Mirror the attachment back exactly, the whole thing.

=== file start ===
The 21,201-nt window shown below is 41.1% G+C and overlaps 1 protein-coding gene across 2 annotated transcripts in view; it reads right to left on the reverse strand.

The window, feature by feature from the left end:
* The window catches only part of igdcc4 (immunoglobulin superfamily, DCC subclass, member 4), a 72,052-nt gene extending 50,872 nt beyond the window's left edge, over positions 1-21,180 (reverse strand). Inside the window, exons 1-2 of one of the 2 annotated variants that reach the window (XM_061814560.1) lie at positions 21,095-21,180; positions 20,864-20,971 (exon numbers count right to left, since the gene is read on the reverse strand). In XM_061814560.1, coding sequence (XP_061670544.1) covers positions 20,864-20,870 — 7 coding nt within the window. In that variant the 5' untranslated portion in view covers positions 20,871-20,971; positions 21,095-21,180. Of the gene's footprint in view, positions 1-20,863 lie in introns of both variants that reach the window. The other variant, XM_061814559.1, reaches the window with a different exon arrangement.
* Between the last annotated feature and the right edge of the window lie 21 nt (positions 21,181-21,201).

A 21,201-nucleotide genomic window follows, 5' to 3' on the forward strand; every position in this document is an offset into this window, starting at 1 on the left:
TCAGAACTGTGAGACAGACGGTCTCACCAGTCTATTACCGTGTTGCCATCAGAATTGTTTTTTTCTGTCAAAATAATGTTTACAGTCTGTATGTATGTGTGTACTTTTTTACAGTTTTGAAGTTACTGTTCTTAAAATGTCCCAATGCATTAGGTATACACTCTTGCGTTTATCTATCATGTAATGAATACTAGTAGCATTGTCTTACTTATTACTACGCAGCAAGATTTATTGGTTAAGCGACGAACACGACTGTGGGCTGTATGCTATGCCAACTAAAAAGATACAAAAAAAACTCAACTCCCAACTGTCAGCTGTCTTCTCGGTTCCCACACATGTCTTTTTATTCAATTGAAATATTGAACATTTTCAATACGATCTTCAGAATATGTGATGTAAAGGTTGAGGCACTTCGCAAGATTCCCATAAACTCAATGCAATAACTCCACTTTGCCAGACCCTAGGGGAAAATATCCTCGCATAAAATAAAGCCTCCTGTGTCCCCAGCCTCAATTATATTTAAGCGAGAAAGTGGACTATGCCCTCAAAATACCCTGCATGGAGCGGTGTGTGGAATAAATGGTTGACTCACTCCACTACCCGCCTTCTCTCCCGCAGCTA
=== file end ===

The 21,201-nt window shown below is 41.1% G+C and overlaps 1 protein-coding gene across 2 annotated transcripts in view; it reads right to left on the reverse strand.

The window, feature by feature from the left end:
* The window catches only part of igdcc4 (immunoglobulin superfamily, DCC subclass, member 4), a 72,052-nt gene extending 50,872 nt beyond the window's left edge, over positions 1-21,180 (reverse strand). Inside the window, exons 1-2 of one of the 2 annotated variants that reach the window (XM_061814560.1) lie at positions 21,095-21,180; positions 20,864-20,971 (exon numbers count right to left, since the gene is read on the reverse strand). In XM_061814560.1, coding sequence (XP_061670544.1) covers positions 20,864-20,870 — 7 coding nt within the window. In that variant the 5' untranslated portion in view covers positions 20,871-20,971; positions 21,095-21,180. Of the gene's footprint in view, positions 1-20,863 lie in introns of both variants that reach the window. The other variant, XM_061814559.1, reaches the window with a different exon arrangement.
* Between the last annotated feature and the right edge of the window lie 21 nt (positions 21,181-21,201).

A 21,201-nucleotide genomic window follows, 5' to 3' on the forward strand; every position in this document is an offset into this window, starting at 1 on the left:
TCAGAACTGTGAGACAGACGGTCTCACCAGTCTATTACCGTGTTGCCATCAGAATTGTTTTTTTCTGTCAAAATAATGTTTACAGTCTGTATGTATGTGTGTACTTTTTTACAGTTTTGAAGTTACTGTTCTTAAAATGTCCCAATGCATTAGGTATACACTCTTGCGTTTATCTATCATGTAATGAATACTAGTAGCATTGTCTTACTTATTACTACGCAGCAAGATTTATTGGTTAAGCGACGAACACGACTGTGGGCTGTATGCTATGCCAACTAAAAAGATACAAAAAAAACTCAACTCCCAACTGTCAGCTGTCTTCTCGGTTCCCACACATGTCTTTTTATTCAATTGAAATATTGAACATTTTCAATACGATCTTCAGAATATGTGATGTAAAGGTTGAGGCACTTCGCAAGATTCCCATAAACTCAATGCAATAACTCCACTTTGCCAGACCCTAGGGGAAAATATCCTCGCATAAAATAAAGCCTCCTGTGTCCCCAGCCTCAATTATATTTAAGCGAGAAAGTGGACTATGCCCTCAAAATACCCTGCATGGAGCGGTGTGTGGAATAAATGGTTGACTCACTCCACTACCCGCCTTCTCTCCCGCAGCTA